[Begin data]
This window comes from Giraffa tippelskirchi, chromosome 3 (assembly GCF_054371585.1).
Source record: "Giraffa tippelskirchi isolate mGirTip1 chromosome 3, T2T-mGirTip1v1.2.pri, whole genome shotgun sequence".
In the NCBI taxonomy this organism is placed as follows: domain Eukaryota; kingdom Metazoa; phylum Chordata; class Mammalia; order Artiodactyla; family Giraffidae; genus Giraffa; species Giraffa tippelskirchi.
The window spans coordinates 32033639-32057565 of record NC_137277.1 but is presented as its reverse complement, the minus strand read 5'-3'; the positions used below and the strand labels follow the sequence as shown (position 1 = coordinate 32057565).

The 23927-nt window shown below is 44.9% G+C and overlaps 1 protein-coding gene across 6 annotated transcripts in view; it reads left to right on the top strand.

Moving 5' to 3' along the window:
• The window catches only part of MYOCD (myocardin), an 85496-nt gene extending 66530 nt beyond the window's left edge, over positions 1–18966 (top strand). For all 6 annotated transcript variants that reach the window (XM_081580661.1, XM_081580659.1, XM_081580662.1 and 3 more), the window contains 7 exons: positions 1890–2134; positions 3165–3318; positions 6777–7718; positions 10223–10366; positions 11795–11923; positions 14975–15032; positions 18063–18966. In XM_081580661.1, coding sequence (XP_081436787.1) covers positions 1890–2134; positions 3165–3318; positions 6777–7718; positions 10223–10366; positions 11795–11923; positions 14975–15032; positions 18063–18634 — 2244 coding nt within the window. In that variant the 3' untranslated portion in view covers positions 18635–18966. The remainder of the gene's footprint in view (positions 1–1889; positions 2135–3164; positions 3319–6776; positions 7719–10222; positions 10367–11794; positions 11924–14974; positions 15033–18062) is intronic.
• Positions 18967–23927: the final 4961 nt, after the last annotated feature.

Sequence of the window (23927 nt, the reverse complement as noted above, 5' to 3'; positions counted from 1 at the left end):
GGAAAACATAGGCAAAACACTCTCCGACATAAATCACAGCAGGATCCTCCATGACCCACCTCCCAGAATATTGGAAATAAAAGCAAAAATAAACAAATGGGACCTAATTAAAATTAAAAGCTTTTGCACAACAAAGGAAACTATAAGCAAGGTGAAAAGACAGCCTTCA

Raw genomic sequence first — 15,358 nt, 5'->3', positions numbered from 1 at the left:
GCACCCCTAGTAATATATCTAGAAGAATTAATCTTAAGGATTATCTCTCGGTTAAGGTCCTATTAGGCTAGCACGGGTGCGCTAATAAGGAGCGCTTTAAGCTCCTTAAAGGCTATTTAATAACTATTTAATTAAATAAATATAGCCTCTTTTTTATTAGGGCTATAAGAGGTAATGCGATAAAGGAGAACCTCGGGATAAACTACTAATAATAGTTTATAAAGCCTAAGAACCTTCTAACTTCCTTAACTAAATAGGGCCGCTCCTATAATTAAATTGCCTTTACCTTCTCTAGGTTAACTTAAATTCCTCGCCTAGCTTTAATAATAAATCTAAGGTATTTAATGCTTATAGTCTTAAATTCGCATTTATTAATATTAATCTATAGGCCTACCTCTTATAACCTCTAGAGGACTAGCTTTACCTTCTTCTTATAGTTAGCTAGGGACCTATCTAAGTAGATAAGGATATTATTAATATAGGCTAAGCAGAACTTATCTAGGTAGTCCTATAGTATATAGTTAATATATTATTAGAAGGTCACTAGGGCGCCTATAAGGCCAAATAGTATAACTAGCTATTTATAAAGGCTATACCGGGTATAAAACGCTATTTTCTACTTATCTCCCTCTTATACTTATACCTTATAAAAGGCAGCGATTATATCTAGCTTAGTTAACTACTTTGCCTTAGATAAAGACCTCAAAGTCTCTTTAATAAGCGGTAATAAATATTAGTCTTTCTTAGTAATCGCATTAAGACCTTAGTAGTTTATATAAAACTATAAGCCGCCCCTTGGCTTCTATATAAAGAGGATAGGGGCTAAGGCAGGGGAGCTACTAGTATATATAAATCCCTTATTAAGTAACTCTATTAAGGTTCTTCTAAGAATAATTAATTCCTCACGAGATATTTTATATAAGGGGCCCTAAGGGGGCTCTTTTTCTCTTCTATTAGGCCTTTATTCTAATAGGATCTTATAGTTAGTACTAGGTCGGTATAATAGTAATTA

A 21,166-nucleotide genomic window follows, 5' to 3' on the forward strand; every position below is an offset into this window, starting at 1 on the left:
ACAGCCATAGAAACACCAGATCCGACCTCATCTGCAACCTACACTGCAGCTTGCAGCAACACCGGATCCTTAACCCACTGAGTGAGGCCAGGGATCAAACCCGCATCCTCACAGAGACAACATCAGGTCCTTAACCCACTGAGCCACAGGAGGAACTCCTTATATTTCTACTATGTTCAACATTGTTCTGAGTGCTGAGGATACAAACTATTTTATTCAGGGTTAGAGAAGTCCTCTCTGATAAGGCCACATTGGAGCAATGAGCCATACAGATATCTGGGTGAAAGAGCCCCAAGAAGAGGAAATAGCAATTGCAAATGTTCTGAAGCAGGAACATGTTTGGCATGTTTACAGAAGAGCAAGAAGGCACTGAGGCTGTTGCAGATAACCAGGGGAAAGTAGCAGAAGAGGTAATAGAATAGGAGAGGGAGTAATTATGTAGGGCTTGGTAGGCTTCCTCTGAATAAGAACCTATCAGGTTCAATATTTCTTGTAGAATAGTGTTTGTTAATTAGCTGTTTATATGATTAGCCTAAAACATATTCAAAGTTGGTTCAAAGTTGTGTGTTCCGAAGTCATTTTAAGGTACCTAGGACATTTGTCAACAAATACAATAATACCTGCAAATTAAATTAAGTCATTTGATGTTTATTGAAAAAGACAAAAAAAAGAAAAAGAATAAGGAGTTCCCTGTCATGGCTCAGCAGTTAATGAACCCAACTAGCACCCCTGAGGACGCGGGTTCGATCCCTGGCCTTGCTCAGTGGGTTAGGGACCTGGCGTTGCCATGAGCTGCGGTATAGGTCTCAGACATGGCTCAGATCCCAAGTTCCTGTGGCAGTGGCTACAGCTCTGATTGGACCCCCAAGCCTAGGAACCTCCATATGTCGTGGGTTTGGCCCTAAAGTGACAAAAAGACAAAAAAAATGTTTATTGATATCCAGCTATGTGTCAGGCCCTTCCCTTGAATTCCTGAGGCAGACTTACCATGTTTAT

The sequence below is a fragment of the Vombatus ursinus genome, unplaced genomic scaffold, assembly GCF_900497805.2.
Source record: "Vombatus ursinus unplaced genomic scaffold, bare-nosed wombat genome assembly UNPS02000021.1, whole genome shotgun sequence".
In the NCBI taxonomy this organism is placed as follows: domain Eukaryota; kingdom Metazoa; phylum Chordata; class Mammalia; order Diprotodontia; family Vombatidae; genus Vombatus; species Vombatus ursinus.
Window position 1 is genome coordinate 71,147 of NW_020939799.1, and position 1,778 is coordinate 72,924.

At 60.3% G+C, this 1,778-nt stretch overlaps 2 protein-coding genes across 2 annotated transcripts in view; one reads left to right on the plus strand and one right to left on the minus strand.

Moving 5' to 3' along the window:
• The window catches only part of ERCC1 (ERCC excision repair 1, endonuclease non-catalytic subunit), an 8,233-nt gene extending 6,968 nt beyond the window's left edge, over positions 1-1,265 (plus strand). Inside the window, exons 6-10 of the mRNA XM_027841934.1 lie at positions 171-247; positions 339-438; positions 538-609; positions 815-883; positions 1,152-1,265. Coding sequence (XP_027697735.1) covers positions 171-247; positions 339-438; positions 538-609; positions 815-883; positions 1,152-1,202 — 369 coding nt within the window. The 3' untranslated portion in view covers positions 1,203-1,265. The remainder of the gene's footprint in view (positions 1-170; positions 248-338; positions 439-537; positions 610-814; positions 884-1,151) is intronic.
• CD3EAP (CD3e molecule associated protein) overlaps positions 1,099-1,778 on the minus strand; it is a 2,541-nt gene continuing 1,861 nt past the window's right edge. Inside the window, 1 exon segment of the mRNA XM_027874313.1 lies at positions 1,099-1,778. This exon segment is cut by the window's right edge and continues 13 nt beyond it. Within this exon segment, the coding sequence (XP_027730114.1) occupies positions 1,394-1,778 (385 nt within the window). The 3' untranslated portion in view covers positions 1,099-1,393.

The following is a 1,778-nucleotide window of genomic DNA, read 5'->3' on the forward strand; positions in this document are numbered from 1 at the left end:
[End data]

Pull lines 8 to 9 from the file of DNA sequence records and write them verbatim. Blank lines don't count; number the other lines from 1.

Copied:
• Positions 18967–23927: the final 4961 nt, after the last annotated feature.

Sequence of the window (23927 nt, the reverse complement as noted above, 5' to 3'; positions counted from 1 at the left end):